Fiduciary
A fiduciary is a person of business entity that holds money or property in trust.

File a Return
This means to send income tax forms to the U.S. Internal Revenue Service.

Filing Status
For filing U.S. income tax forms, the taxpayer’s filing status can be one of these: single, married filing jointly, married filing separately, head of household or qualifying widow/widower with dependent child.

Financial Aid
This type of financial assistance often refers to money given to individuals to complete their post-secondary school education.

Financial Statements
These statements are a business entity’s formal records summarizing financial activities.

First-to-Die Life Insurance
This is an insurance policy for two individuals. When one of the policyholders die, the surviving policyholder receives the death benefit of the life insurance policy.

Fiscal Year
This is an accounting period that lasts 12 months but start and end date can be different for each organization.

Fixed Annuity
This is an insurance contract in which an insurance company makes regular, specified, and unchanging (same amount) payments to the annuitant until death or the contract’s cancellation.

Fixed Assets
These assets cannot easily be converted into cash; an office building and equipment are examples.

Fixed Rate
This can refer to the unchanging, percentage amount of interest amount than business entity pays on a loan.

Fixed Rate Mortgage
A fixed rate mortgage states that the interest on the loan remains the same during the loan’s entire term.

Floating Debt
This occurs when a business entity continually refinances a short-term debt.

Flood Insurance
This is insurance to help repair the damage to real estate damaged by a flood, or to help pay for possessions damaged by flood.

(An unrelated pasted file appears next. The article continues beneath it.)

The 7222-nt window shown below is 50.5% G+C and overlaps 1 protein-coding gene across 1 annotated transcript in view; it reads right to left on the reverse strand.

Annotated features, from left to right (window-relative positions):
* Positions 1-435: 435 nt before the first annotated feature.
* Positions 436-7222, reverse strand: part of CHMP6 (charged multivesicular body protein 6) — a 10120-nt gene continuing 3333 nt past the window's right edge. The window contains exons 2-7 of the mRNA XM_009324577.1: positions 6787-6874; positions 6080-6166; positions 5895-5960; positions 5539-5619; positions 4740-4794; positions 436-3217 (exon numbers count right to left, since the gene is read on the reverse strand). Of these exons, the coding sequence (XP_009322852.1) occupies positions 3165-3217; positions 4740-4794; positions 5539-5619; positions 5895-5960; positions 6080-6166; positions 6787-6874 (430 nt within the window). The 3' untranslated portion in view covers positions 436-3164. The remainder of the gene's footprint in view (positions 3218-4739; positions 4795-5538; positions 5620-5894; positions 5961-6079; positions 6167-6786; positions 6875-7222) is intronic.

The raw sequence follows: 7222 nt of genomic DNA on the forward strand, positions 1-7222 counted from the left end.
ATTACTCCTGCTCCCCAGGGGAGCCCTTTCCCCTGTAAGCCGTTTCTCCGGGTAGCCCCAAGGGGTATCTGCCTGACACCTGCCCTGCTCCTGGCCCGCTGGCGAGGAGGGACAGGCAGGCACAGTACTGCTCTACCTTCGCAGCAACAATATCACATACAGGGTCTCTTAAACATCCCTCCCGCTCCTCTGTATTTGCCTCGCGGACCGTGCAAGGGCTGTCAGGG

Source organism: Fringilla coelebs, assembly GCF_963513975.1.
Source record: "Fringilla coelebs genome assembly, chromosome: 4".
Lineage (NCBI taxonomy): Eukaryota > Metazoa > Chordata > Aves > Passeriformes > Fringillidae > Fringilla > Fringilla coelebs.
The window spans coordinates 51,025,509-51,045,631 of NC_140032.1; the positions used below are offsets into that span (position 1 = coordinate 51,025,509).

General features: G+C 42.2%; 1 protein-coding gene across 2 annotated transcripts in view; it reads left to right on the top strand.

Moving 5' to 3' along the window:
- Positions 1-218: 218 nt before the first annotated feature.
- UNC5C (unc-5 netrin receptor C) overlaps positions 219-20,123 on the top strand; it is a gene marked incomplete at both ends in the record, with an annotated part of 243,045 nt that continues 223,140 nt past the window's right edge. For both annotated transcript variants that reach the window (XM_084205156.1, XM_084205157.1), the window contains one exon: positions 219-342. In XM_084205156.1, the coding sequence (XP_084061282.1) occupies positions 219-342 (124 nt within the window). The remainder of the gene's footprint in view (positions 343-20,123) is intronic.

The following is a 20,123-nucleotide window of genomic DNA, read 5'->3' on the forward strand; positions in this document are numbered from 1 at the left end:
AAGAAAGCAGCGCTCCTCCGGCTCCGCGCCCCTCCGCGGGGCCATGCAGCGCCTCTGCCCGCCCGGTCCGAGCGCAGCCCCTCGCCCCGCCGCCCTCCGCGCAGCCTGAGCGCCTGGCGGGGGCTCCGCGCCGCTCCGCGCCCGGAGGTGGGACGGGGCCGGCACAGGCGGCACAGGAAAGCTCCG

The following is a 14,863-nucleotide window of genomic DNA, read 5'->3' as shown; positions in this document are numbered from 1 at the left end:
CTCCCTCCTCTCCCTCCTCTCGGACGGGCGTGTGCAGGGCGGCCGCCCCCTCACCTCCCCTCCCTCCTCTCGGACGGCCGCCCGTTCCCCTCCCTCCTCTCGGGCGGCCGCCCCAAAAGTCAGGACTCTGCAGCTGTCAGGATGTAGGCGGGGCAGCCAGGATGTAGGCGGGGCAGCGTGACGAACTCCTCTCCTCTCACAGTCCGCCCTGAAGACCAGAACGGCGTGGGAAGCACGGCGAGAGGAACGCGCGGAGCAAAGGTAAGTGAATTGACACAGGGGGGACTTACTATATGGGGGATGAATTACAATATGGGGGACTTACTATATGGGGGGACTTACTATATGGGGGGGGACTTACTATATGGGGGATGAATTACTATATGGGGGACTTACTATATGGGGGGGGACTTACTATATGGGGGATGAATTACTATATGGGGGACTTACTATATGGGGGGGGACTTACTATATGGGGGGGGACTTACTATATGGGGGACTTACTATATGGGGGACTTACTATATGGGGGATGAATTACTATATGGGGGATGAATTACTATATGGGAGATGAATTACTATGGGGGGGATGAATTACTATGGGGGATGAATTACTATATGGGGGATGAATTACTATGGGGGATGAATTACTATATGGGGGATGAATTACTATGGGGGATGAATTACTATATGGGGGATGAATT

For Sale by Owner (FSBO)
The owner of certain real estate property chooses to sell such property themselves instead of using a real estate agency.

Foreclosure
This is a legal proceeding whereby the lender attempts to force sale of real estate to recover enough money to pay the loan balance.

Foreign Corporation
A foreign corporation registers to do business in a jurisdiction or state different than the jurisdiction or state of original incorporation.

Forfeitures
These are the losses of money or property because legal obligations were not met/paid.

Formal Tax Legislation Process
This is a process whereby a tax rule or tax change may become law in the United States.

Franchise
This is a business entity’s license and permission for another business entity to use its logo, trademark, and other intangible assets.

Franchise Tax
This is a tax that a municipality, state or the federal government levies on a franchise.

Fringe Benefits
Fringe benefits are benefits that an employer gives to an employee that do not affect the employee’s wages.

Front-End Load
This is a fee charged to an investor with the first payment to recover administrative expenses and transaction costs.

Futures
On the stock exchange, commodity futures are bought or sold with the expectation of future gain or loss.

GAAP
This is an acronym for generally accepted accounting principles.

GAAS
This is an acronym for generally accepted auditing standards.

General Journal
A general journal has the date that a transaction occurred, the amount of increase or decrease, and a brief description of the transaction.

General Ledger
A general ledger is a collection of individual ledger accounts along with their balances.

General Partner
A general partner of a partnership is responsible for the business entity’s actions and is personally liable for the business entity’s debts and obligations.

Gift
A gift is an item or money freely given without the expectation of compensation in the form of money or property.

Gift Tax
A gift tax is nondeductible on federal income tax forms.

Golden Boot
This occurs when a business entity pays an employee a large severance package (usually in the form of money) to resign.

Golden Handcuffs
This occurs when a business entity pays an employee who is earning a large salary an additional financial and/or benefits incentive to remain as an employee of the business entity.